We can summarize this as follows.

Definition: Signs of Trigonometric Functions in Different Quadrants

  • cosπœƒ>0, when πœƒ is in the first or fourth quadrant;
  • cosπœƒ<0, when πœƒ is in the second or third quadrant;
  • sinπœƒ>0, when πœƒ is in the first or second quadrant;
  • sinπœƒ<0, when πœƒ is in the third or fourth quadrant.

We can use these to find the sign of the tangent function in different quadrants. Recall the following trigonometric identity: tansincosπœƒβ‰‘πœƒπœƒ.

Since the tangent function is the quotient of the sine and cosine functions, its sign is determined by the sign of these functions. We do not need to worry about the cases where cosπœƒ=0, since these will occur on the axes themselves and not in a quadrant.

When πœƒ is in the first quadrant, sine and cosine are positive; therefore, tanπœƒ is the quotient of two positive numbers. Hence, tanπœƒ>0.

When πœƒ is in the second quadrant, sine is positive and cosine is negative; therefore, tanπœƒ is the quotient of a positive number and a negative one. Hence, tanπœƒ<0.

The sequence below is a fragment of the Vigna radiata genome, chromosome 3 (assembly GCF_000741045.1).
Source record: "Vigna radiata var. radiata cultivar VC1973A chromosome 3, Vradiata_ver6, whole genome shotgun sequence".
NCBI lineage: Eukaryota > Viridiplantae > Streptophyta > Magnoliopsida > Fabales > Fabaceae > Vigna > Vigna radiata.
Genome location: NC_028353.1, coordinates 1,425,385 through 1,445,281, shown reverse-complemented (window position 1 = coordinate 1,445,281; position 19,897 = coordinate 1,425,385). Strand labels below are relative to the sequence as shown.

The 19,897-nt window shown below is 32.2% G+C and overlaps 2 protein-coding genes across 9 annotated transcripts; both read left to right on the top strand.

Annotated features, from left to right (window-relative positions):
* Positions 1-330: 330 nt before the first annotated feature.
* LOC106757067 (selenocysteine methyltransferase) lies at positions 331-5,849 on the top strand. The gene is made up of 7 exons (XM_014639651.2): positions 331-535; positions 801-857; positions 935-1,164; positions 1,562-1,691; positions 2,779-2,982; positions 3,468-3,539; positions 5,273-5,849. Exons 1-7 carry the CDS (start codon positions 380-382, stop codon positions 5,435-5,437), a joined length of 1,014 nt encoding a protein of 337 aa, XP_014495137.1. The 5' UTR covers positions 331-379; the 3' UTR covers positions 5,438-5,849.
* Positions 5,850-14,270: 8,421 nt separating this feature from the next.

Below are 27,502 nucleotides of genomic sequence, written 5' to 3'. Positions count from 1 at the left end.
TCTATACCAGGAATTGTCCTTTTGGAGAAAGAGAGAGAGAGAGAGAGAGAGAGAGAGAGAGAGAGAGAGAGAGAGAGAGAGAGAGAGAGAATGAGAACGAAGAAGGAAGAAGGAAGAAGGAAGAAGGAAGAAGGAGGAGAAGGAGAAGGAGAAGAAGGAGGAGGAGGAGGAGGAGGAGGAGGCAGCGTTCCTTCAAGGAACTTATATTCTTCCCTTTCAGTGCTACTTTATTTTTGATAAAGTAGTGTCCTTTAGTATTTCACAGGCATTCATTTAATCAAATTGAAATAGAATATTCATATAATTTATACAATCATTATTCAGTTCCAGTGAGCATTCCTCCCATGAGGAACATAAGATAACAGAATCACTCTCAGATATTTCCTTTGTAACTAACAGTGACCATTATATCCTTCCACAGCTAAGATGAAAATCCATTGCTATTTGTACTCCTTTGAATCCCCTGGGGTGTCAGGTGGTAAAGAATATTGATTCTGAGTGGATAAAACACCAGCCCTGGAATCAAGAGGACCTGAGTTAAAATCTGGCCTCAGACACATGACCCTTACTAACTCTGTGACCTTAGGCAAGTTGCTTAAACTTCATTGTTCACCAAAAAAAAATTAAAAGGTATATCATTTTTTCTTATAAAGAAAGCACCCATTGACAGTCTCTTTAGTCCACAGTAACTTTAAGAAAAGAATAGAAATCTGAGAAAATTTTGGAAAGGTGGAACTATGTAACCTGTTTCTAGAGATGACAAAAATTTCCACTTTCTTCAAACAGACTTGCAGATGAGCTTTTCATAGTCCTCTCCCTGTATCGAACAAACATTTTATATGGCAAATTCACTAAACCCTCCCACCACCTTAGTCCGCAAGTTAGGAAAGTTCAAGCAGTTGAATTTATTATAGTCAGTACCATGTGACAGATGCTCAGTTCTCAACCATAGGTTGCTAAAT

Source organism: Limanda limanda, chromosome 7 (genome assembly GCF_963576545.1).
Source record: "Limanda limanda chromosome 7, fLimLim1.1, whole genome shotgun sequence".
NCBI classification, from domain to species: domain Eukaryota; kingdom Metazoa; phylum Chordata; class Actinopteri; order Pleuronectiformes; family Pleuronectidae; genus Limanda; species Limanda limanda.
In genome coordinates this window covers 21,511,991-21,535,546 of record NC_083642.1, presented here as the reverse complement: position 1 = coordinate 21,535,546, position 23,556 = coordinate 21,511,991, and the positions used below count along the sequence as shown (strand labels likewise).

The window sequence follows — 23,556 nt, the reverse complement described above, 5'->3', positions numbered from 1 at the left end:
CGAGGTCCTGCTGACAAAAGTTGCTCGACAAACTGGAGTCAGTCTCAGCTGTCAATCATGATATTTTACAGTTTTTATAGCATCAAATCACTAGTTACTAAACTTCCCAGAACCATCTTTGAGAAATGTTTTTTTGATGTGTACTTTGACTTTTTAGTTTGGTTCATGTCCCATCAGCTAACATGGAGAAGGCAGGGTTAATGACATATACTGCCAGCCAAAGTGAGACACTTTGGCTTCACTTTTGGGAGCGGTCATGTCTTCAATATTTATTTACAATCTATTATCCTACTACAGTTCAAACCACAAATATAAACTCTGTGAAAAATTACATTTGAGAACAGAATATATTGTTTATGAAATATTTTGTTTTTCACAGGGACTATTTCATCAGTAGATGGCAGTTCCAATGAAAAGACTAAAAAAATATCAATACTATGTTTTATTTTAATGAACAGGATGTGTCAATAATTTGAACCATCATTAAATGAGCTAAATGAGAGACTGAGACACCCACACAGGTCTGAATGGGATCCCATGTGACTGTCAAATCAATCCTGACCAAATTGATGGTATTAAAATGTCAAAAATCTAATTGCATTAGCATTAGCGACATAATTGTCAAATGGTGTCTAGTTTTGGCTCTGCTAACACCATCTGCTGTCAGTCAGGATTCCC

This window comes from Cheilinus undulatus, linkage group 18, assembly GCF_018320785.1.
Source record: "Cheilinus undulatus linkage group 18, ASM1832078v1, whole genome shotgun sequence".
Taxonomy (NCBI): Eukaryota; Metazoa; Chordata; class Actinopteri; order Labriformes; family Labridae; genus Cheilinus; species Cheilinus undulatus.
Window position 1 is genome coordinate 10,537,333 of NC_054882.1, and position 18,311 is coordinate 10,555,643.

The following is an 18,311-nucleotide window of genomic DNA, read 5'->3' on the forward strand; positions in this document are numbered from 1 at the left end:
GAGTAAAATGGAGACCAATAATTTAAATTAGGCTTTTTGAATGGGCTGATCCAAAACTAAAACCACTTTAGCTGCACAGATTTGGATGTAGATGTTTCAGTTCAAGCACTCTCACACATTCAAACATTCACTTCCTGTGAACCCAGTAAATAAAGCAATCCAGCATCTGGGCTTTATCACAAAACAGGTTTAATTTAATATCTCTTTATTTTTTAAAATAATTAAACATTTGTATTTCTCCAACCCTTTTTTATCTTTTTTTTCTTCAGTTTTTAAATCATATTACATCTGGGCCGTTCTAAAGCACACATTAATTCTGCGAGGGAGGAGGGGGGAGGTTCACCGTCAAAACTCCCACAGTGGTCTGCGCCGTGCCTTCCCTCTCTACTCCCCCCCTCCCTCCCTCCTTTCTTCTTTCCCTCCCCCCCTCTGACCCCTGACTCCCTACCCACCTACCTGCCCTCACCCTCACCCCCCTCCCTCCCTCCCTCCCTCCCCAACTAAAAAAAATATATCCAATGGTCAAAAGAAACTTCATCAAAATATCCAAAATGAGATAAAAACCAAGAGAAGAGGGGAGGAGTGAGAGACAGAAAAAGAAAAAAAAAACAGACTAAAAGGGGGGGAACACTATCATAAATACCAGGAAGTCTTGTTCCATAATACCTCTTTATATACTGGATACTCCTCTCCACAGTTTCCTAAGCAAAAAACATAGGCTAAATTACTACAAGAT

When πœƒ is in the third quadrant, sine is negative and cosine is negative; therefore, tanπœƒ is the quotient of two negative numbers. Hence, tanπœƒ>0.

Finally, when πœƒ is in the fourth quadrant, sine is negative and cosine is positive; therefore, tanπœƒ is the quotient of a negative number and a positive number. Hence, tanπœƒ<0.

This gives us the following.

Definition: Signs of the Tangent Function in Different Quadrants

  • tanπœƒ>0, when πœƒ is in the first or third quadrant;
  • tanπœƒ<0, when πœƒ is in the second or fourth quadrant.

We can determine the same information for the reciprocal trigonometric functions. However, since taking the reciprocal does not change the sign, the reciprocal trigonometric functions will have the same sign as their corresponding trigonometric functions.

There is a useful diagram, called the CAST diagram, that can be used to recall the signs of these trigonometric functions in different quadrants. We find this by labeling each quadrant with the trigonometric functions that are positive for arguments that lie there.

By using the acronym CAST to label the quadrants in a counterclockwise direction, we can quickly recall that all trigonometric functions are positive in the first quadrant, only the sine function is positive in the second quadrant, only the tangent function is positive in the third quadrant, and, finally, only the cosine function is positive in the fourth quadrant.